It is a common behaviour that an individual is concerned about the current environment issues but at the same time they don’t end up taking any action to show this concern. This disconnect happens because the individuals tend to believe that although there are global matters and problems like climate change, but it is does not affect them directly. To avoid this, it is important to emphasize on the personal impact that the issues related to climate change might have on the individual.
For example, US citizens in the state of California were able to reduce their electricity consumption significantly when a personal impact like adverse effect of electricity consumption on their health was communicated along with monthly electricity bill rather than a financial saving figure due to less electricity consumption. Hence, more personal the impact the more likely an individual will respond by using energy efficiently.
Humans are called social beings as they can judge how to act in social scenarios. They get affected by their surrounding social environment, an environmental action like recycling in the neighbourhood can act as a positive social norm and can be a cue for the individual to adopt similar actions. Similarly, the consumption behaviour of individuals is significantly influenced by the consumption patterns of their peers. But sometimes, these social norms can also make it difficult for an individual to adopt sustainable consumption patterns which might not be considered normal in their peer group. To avoid this, Social norms can be used in the form of a social reward to promote sustainable consumption for example energy savings.
As a case from a Dutch firm which introduced a reward program on employee energy use, it was observed that social rewards (grades and comments) led to greater energy conservation than monetary rewards (money and no comments), and also, public feedback (disclosure of results to peers) led to greater energy conservation than private feedback (no disclosure of results to peers).
Framing of choices and default options can influence our behaviour and reduce hassles. It is important how the options are presented to an individual as it might push him or her towards a non-sustainable option unintentionally. Keeping this in mind, Default options are known to be more sustainable as we tend to not change the default setup, whether in a printer or any other energy consuming gadget. If the default options since the beginning are set up to an environment friendly option like for example, a printer having a default setting which results in printing on both sides of the paper instead on just one side will result in more resource savings.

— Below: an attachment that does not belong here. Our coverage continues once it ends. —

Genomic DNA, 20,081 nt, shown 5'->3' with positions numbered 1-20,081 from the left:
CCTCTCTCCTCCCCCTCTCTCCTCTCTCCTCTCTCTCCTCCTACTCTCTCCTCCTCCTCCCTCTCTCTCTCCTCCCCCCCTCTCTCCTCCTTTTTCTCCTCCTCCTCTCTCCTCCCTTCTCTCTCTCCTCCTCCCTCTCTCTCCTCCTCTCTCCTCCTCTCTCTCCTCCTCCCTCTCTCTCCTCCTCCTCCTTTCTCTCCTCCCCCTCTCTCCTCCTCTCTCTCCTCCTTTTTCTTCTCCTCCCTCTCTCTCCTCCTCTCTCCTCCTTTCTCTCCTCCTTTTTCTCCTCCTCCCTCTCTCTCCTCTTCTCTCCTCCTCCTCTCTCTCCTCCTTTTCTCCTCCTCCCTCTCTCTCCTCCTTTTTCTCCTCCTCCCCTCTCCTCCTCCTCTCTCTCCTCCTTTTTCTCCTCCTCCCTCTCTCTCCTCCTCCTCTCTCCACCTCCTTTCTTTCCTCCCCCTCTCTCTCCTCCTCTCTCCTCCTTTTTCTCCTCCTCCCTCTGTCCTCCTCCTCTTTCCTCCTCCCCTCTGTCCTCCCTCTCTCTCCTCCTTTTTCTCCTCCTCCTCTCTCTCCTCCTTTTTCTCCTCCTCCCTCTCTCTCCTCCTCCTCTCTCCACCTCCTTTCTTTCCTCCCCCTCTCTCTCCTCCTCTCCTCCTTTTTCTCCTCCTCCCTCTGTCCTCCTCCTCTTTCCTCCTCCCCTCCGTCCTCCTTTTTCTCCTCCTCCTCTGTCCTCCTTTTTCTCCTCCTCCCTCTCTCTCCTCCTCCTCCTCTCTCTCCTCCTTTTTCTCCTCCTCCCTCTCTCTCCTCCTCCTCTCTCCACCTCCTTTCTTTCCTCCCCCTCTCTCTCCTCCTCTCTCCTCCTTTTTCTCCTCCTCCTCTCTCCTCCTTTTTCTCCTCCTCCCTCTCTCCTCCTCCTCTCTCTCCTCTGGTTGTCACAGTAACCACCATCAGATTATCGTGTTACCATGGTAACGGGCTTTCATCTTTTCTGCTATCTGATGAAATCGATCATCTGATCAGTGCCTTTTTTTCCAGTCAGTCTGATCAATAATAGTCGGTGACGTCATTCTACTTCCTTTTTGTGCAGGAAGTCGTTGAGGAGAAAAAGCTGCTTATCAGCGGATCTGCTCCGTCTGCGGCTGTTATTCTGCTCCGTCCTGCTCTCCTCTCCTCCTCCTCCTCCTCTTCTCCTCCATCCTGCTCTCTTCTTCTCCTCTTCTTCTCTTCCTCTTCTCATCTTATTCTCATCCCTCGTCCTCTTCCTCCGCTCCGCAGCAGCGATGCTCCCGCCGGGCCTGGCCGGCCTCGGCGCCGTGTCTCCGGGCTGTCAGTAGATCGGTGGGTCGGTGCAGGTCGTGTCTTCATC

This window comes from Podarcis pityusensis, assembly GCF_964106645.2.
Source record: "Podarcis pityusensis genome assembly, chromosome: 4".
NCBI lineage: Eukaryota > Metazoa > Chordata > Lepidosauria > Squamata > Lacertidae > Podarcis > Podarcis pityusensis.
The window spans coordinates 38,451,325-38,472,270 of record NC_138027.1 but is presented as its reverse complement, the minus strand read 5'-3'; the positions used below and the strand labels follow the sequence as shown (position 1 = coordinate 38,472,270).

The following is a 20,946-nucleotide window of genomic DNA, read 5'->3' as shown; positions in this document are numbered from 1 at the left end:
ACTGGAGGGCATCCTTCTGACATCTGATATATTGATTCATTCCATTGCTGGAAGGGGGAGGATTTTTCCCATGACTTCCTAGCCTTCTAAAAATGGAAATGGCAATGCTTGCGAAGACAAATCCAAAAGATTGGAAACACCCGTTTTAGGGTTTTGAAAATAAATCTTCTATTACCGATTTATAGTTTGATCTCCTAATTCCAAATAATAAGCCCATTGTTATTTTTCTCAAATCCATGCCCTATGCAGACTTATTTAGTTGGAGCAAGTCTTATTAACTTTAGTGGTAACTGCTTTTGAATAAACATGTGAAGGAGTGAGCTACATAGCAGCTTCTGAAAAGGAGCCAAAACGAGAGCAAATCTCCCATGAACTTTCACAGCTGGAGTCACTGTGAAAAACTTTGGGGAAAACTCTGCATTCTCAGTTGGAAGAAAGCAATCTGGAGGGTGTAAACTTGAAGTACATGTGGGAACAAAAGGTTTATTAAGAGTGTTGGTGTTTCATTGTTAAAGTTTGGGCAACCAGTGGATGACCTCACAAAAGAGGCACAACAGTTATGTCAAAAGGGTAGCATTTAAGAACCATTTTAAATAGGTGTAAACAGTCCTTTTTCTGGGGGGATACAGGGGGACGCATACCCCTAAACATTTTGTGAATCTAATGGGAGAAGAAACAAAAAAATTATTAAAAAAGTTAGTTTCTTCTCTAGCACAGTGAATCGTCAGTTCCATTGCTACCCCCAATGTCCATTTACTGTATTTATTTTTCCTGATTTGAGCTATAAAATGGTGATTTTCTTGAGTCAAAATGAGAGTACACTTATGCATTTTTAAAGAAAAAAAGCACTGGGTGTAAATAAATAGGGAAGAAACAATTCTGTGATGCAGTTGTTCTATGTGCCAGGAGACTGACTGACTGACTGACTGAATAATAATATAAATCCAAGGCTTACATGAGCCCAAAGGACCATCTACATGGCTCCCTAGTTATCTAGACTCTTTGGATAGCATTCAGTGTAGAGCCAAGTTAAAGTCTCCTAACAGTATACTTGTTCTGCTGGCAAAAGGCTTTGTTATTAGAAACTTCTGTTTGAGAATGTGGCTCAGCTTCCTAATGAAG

Framing of options plays an important role as it is a conscious phrasing of information in a way that activates certain values and attitudes of individuals. A typical example of framing can be that of the Energy Star label. The label is very easily distinguishable by customers without any extra knowledge and also simplifies the information individual had to process to make a purchase decision.
It is crucial to acknowledge that the volatile global environment requires the policymakers, implementation agencies and other stakeholders to address the importance of adopting behavioural interventions like Nudge in order to move towards increased sustainable consumption practices. The five techniques mentioned above are increasingly being adopted by many government bodies and many development organisations globally have launched programs over the years to support such behavioural sciences interventions. A behavioural nudge in itself might not be the answer to all our sustainable consumption concerns. However, it is surely a starting step that helps us reconsider our choices and show a positive path towards a sustainable lifestyle.
You may reach out to SUSTENT Consulting in case you need additional guidance and support in implementation of sustainable consumption interventions using behavioural insights. The SUSTENT team has 12 years of extensive experience with implementing projects on sustainable production and consumption across Asia.
Cooper, E. J. (2017). To Nudge or Not to Nudge: Promoting Environmentally Beneficial Behaviors. Bard Center for Environmental Policy.
Size matter! A field experiment in reducing food waste. (n.d.). Retrieved from The European Nudging Network: http://tenudge.eu/project/size-matter-a-field-experiment-in-reducing-food-waste/
Sustainable Development Goals. (n.d.). Retrieved from Sustainable Development Knowledge Platform : https://sustainabledevelopment.un.org/sdg12
United Nations Environment Programme. ( 2017). Consuming Differently, Consuming Sustainably: Behavioural Insights.